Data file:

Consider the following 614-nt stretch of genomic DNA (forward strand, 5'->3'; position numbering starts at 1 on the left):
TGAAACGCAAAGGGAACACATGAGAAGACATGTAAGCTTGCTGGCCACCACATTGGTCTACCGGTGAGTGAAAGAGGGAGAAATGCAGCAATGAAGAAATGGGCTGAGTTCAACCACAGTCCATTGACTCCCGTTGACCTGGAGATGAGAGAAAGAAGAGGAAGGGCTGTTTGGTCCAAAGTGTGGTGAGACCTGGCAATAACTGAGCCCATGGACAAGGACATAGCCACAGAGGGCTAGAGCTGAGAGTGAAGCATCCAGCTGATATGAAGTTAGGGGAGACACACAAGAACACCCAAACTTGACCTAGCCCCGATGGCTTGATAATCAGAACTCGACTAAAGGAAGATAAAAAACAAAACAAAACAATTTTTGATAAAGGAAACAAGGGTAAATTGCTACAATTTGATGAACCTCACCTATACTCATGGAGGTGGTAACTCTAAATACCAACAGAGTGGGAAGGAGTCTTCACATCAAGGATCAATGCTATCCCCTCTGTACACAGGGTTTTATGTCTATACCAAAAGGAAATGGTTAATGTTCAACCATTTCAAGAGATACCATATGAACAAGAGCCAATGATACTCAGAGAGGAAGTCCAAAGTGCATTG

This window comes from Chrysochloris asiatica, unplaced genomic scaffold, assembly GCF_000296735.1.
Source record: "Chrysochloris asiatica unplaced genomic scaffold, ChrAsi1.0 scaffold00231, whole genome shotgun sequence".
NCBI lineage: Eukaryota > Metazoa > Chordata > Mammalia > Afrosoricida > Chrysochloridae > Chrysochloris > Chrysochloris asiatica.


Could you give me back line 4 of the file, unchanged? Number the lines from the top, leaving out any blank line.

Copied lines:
Source record: "Chrysochloris asiatica unplaced genomic scaffold, ChrAsi1.0 scaffold00231, whole genome shotgun sequence".